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Government Affairs: GMOs in the managed landscape

March 5, 2015 -  By

grass-test-tubesGenetically modified organisms (GMOs) have become controversial over the past couple of years as the science used to manipulate the genetic code of both plants and animals has become more sophisticated.

While much of the controversy over genetic engineering (GE) has revolved around food crops, recent announcements of two nonfood GMOs—a strain of Kentucky bluegrass developed by Scotts Miracle-Gro Co. and the development of a strain of loblolly pine developed for the forestry industry by ArborGen—have the anti-GMO forces in an uproar.

Anti-GMO groups are concerned that once released into the environment, the genetic material in these plants could crossbreed with other plants, spreading the GE material to other plants with unknown consequences.

At the crux of the complaints about these two new strains of GE plants is that neither was subject to the United States Department of Agriculture (USDA) testing and approval process that most other GE plants have been through.

In 2011, USDA made the determination that GE plants that were not “plant pests” and did not contain genetic material from an organism classified by the USDA as a plant pest were not subject to their jurisdiction.

Neither Kentucky bluegrass nor the loblolly pine is considered plant pests, nor was any of the genetic material used in creating the new strains considered to be from a plant pest. According to USDA, both plants can be released at the discretion of the companies that created them.

Scotts now is testing the GE seed in several venues. This new strain of Kentucky bluegrass, according to Scotts, will improve the color of lawns, require less mowing, require less watering and be resistant to glyphosate herbicides.

Jim King, senior vice president of corporate affairs at Scotts, said field-testing of the new bluegrass strain will continue for the next couple of years with a gradual roll-out of the seed for commercial landscape use over that time. At this point there is no firm schedule for making the seed available through consumer channels.

Scotts set off a firestorm among the anti-GMO crowd when it announced it was introducing its GE bluegrass. Immediately, anti-GMO forces started an online petition, began advocating boycotts of Scotts products and started letter-writing campaigns to Lowes and Home Depot urging them not to carry the new seed when it comes to market.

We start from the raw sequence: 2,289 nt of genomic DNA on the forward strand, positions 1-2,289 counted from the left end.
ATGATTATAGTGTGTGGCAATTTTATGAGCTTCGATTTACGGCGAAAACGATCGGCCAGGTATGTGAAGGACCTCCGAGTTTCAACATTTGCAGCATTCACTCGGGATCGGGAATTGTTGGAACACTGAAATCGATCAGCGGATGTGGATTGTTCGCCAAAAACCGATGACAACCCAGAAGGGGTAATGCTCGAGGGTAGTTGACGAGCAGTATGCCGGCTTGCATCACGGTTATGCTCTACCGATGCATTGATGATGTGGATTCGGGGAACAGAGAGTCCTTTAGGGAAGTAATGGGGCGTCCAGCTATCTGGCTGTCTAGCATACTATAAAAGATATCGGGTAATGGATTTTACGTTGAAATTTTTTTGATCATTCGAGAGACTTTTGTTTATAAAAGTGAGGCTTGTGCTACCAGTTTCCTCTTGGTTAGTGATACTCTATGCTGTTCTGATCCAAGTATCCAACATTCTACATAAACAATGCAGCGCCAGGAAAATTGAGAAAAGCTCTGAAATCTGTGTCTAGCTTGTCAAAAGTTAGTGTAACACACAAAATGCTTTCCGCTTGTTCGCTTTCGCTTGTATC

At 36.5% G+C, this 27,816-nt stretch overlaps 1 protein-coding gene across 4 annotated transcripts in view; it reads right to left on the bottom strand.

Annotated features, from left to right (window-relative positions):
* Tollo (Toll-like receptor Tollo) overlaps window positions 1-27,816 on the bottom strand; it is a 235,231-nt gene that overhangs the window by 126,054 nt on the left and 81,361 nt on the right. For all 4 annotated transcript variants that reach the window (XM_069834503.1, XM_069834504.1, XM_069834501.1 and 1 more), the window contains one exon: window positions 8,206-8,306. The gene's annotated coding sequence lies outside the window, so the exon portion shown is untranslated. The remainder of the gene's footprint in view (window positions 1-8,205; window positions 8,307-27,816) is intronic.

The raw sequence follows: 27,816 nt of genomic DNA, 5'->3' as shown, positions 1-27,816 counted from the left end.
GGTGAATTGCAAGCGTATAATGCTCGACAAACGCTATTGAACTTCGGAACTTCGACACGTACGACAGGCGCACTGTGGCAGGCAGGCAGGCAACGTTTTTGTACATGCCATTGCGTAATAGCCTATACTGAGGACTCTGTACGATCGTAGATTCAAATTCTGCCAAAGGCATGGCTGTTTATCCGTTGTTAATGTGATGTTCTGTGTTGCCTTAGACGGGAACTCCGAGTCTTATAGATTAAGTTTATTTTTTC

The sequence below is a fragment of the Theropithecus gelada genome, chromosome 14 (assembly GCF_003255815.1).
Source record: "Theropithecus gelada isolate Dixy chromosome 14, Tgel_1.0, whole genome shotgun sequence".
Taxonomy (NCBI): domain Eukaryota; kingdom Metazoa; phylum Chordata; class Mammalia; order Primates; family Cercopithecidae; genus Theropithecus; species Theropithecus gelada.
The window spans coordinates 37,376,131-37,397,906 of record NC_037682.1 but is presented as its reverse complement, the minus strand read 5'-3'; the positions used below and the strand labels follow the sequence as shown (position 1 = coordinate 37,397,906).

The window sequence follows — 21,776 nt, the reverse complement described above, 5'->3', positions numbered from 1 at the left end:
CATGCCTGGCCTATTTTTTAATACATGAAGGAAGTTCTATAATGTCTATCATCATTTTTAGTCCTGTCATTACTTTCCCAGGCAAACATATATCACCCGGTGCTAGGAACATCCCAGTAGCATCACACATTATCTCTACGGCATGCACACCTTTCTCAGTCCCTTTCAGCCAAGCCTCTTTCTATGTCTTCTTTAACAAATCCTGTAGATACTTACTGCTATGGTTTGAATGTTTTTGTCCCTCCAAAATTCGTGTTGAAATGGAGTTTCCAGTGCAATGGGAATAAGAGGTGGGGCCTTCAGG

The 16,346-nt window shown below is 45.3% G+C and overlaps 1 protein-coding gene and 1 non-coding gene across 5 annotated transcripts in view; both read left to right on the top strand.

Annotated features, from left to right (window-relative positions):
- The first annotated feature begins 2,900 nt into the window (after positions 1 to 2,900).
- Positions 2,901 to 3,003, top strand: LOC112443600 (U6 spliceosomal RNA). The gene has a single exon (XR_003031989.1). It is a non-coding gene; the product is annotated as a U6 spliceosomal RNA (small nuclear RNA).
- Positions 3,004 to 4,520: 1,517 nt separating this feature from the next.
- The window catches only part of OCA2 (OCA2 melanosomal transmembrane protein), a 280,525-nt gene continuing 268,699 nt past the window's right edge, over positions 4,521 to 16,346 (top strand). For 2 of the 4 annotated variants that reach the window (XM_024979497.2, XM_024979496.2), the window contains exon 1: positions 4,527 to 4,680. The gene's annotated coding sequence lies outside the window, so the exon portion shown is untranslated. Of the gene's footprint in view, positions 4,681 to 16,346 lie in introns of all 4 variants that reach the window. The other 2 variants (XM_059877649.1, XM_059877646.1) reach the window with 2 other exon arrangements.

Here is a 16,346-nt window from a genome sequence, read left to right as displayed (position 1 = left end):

Home Depot already has shown it is sensitive to public pressure. Last year the company began requiring its growers of greenhouse and nursery plants to label plants that had been treated with neonicotinoids in response to public concern over the impact of neonics on bee populations. Home Depot also is looking into whether growers can eliminate neonics completely from plants offered in their garden centers.

Adding to Scotts’ challenge is that the general public is not on the side of GMOs. A recent survey conducted by the Pew Research Center in association with the American Association for the Advancement of Science, found a majority of the general public (57 percent) believe genetically modified (GM) foods are generally unsafe to eat, while 37 percent says such foods are safe. On the other hand, 88 percent of the scientists polled in the same study said they believed GE food was safe. This public distrust of the science of GE will be a major hurdle for Scotts to overcome.

Humans have been manipulating the genetic code of organisms to suit their needs for millennia. We have corn, beans, peppers, tomatoes and squash today because the Mesoamericans, in what is now Mexico, began to select and crossbreed these plants thousands of years ago.

What has changed is the speed with which we now can alter the genetic code of plants and the scope of what we can do. What used to take many generations of selection and crossbreeding now can be accomplished in one generation. And while traditional genetic crossbreeding had to be done sexually within the same species, we now can take a gene from almost any species and insert it into a completely different species.

The gap between what the GE technology can produce and what the public is comfortable accepting is Scotts’ challenge. Contributing to this is the position taken by USDA that it has no regulatory jurisdiction over plants that do not contain genes from plant pests. While this decision frees genetic scientists from the regulatory scrutiny of USDA, the public is not comfortable with this lack of oversight.

Scotts and other green industry plant breeders have a big challenge in selling the public on GE plants. Essentially, Scotts is blazing the trail. If it is successful in getting the public to accept its new Kentucky bluegrass seed, more GE landscape plants surely will follow.


About the Author:

Gregg Robertson, Landscape Management's government relations blogger, is a government relations consultant for the Pennsylvania Landscape & Nursery Association (PLNA) and president of Conewago Ventures. From 2002 until May 2013 he served as president of PLNA. Reach him at

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